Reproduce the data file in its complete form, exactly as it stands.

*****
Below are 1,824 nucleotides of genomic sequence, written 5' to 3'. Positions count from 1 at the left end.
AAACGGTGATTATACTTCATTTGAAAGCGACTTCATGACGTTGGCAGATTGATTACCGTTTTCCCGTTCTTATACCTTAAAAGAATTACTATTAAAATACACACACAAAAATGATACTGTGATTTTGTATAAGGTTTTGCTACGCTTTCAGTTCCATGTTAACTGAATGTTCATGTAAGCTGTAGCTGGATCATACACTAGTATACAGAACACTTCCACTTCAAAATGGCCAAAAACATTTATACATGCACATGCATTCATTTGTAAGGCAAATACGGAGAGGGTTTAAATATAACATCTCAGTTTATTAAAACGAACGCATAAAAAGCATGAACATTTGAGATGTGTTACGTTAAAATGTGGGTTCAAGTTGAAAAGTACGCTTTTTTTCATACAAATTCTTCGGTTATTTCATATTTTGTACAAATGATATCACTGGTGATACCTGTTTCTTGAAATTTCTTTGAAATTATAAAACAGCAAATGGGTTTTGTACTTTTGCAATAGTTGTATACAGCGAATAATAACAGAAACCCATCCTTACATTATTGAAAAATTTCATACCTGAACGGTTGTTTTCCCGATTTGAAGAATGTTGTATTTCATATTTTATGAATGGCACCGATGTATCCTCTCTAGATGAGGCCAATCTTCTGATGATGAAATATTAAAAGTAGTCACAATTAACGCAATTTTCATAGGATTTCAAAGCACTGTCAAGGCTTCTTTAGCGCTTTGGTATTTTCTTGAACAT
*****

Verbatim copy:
Below are 1,824 nucleotides of genomic sequence, written 5' to 3'. Positions count from 1 at the left end.
AAACGGTGATTATACTTCATTTGAAAGCGACTTCATGACGTTGGCAGATTGATTACCGTTTTCCCGTTCTTATACCTTAAAAGAATTACTATTAAAATACACACACAAAAATGATACTGTGATTTTGTATAAGGTTTTGCTACGCTTTCAGTTCCATGTTAACTGAATGTTCATGTAAGCTGTAGCTGGATCATACACTAGTATACAGAACACTTCCACTTCAAAATGGCCAAAAACATTTATACATGCACATGCATTCATTTGTAAGGCAAATACGGAGAGGGTTTAAATATAACATCTCAGTTTATTAAAACGAACGCATAAAAAGCATGAACATTTGAGATGTGTTACGTTAAAATGTGGGTTCAAGTTGAAAAGTACGCTTTTTTTCATACAAATTCTTCGGTTATTTCATATTTTGTACAAATGATATCACTGGTGATACCTGTTTCTTGAAATTTCTTTGAAATTATAAAACAGCAAATGGGTTTTGTACTTTTGCAATAGTTGTATACAGCGAATAATAACAGAAACCCATCCTTACATTATTGAAAAATTTCATACCTGAACGGTTGTTTTCCCGATTTGAAGAATGTTGTATTTCATATTTTATGAATGGCACCGATGTATCCTCTCTAGATGAGGCCAATCTTCTGATGATGAAATATTAAAAGTAGTCACAATTAACGCAATTTTCATAGGATTTCAAAGCACTGTCAAGGCTTCTTTAGCGCTTTGGTATTTTCTTGAACAT